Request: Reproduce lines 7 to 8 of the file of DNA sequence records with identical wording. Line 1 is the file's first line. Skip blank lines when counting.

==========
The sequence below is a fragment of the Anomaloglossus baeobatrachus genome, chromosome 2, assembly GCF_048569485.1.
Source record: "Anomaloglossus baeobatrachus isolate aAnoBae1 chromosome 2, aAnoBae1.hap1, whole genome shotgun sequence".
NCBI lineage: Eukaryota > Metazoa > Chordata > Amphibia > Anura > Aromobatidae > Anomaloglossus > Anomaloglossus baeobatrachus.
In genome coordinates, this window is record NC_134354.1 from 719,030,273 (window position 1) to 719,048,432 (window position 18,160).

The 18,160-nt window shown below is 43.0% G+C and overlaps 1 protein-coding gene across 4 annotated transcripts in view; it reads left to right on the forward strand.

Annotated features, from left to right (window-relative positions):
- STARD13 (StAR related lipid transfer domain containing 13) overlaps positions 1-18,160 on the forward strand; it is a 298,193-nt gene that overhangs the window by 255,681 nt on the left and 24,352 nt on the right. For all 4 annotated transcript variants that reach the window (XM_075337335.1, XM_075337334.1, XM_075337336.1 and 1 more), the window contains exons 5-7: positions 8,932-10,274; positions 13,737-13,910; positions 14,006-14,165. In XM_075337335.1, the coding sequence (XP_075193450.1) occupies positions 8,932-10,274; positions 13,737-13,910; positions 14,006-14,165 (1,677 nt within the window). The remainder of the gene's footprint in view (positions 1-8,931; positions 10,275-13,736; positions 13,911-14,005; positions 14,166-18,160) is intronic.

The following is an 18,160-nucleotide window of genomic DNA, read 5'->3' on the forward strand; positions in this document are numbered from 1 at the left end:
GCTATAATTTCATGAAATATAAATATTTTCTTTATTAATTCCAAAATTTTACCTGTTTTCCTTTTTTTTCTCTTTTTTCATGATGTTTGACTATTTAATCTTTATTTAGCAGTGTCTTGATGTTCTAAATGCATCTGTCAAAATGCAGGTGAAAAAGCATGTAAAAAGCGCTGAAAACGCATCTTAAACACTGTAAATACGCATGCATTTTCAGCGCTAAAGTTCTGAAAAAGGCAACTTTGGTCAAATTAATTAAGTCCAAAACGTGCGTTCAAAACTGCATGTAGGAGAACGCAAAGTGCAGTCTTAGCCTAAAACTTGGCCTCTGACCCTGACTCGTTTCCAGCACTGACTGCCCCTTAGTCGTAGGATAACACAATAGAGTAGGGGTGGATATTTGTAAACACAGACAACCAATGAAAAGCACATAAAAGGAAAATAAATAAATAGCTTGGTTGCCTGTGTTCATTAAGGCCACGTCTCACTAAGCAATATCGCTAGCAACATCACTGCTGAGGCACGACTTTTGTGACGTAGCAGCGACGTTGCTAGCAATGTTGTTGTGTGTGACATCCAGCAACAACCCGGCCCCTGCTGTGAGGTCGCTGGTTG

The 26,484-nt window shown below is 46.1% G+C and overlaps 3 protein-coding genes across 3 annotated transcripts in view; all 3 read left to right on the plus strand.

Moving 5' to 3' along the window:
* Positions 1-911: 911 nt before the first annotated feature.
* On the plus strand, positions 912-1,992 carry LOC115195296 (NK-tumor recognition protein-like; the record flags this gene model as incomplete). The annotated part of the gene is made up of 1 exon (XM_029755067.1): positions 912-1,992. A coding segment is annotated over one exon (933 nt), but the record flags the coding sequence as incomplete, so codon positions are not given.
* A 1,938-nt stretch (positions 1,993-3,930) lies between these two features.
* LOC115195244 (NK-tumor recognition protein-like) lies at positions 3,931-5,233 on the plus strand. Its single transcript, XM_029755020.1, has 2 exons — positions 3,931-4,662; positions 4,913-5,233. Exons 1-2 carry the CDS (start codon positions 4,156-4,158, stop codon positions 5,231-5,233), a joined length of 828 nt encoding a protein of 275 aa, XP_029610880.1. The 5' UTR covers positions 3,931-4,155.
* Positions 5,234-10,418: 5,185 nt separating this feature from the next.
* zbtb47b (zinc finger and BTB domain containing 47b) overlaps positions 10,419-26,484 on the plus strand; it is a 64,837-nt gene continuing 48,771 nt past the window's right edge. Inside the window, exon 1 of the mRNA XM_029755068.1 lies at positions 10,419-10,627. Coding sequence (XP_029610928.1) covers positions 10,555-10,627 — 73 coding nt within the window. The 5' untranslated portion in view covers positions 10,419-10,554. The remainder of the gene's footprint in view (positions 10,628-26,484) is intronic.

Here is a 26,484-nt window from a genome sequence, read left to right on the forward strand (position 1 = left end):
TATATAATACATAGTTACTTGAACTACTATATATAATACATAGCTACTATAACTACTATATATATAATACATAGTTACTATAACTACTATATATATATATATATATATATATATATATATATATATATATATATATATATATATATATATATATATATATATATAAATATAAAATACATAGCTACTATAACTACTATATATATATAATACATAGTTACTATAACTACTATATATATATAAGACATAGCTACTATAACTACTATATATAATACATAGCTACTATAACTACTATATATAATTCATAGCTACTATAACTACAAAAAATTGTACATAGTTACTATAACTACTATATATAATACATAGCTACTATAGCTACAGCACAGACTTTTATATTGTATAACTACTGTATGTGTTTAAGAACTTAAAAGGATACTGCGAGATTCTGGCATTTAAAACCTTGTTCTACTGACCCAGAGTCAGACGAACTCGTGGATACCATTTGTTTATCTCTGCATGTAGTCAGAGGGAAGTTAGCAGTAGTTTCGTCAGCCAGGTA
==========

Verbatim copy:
- STARD13 (StAR related lipid transfer domain containing 13) overlaps positions 1-18,160 on the forward strand; it is a 298,193-nt gene that overhangs the window by 255,681 nt on the left and 24,352 nt on the right. For all 4 annotated transcript variants that reach the window (XM_075337335.1, XM_075337334.1, XM_075337336.1 and 1 more), the window contains exons 5-7: positions 8,932-10,274; positions 13,737-13,910; positions 14,006-14,165. In XM_075337335.1, the coding sequence (XP_075193450.1) occupies positions 8,932-10,274; positions 13,737-13,910; positions 14,006-14,165 (1,677 nt within the window). The remainder of the gene's footprint in view (positions 1-8,931; positions 10,275-13,736; positions 13,911-14,005; positions 14,166-18,160) is intronic.

The following is an 18,160-nucleotide window of genomic DNA, read 5'->3' on the forward strand; positions in this document are numbered from 1 at the left end: